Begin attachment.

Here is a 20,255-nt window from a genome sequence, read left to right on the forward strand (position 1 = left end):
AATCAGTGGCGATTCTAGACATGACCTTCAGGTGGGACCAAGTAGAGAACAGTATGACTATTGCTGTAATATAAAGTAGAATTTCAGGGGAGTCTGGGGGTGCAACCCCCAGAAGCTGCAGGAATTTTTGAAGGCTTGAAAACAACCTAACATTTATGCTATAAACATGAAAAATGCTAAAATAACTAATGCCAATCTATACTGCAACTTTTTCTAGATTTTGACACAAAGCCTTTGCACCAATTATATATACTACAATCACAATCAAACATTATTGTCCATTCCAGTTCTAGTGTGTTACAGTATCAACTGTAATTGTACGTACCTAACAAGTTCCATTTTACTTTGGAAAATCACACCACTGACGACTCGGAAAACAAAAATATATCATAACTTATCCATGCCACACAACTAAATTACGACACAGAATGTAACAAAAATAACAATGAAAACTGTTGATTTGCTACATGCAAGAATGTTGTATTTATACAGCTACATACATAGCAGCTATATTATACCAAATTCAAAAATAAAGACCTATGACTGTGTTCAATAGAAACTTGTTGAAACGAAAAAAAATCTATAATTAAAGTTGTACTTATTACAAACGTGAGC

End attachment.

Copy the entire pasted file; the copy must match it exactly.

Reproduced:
Here is a 20,255-nt window from a genome sequence, read left to right on the forward strand (position 1 = left end):
AATCAGTGGCGATTCTAGACATGACCTTCAGGTGGGACCAAGTAGAGAACAGTATGACTATTGCTGTAATATAAAGTAGAATTTCAGGGGAGTCTGGGGGTGCAACCCCCAGAAGCTGCAGGAATTTTTGAAGGCTTGAAAACAACCTAACATTTATGCTATAAACATGAAAAATGCTAAAATAACTAATGCCAATCTATACTGCAACTTTTTCTAGATTTTGACACAAAGCCTTTGCACCAATTATATATACTACAATCACAATCAAACATTATTGTCCATTCCAGTTCTAGTGTGTTACAGTATCAACTGTAATTGTACGTACCTAACAAGTTCCATTTTACTTTGGAAAATCACACCACTGACGACTCGGAAAACAAAAATATATCATAACTTATCCATGCCACACAACTAAATTACGACACAGAATGTAACAAAAATAACAATGAAAACTGTTGATTTGCTACATGCAAGAATGTTGTATTTATACAGCTACATACATAGCAGCTATATTATACCAAATTCAAAAATAAAGACCTATGACTGTGTTCAATAGAAACTTGTTGAAACGAAAAAAAATCTATAATTAAAGTTGTACTTATTACAAACGTGAGC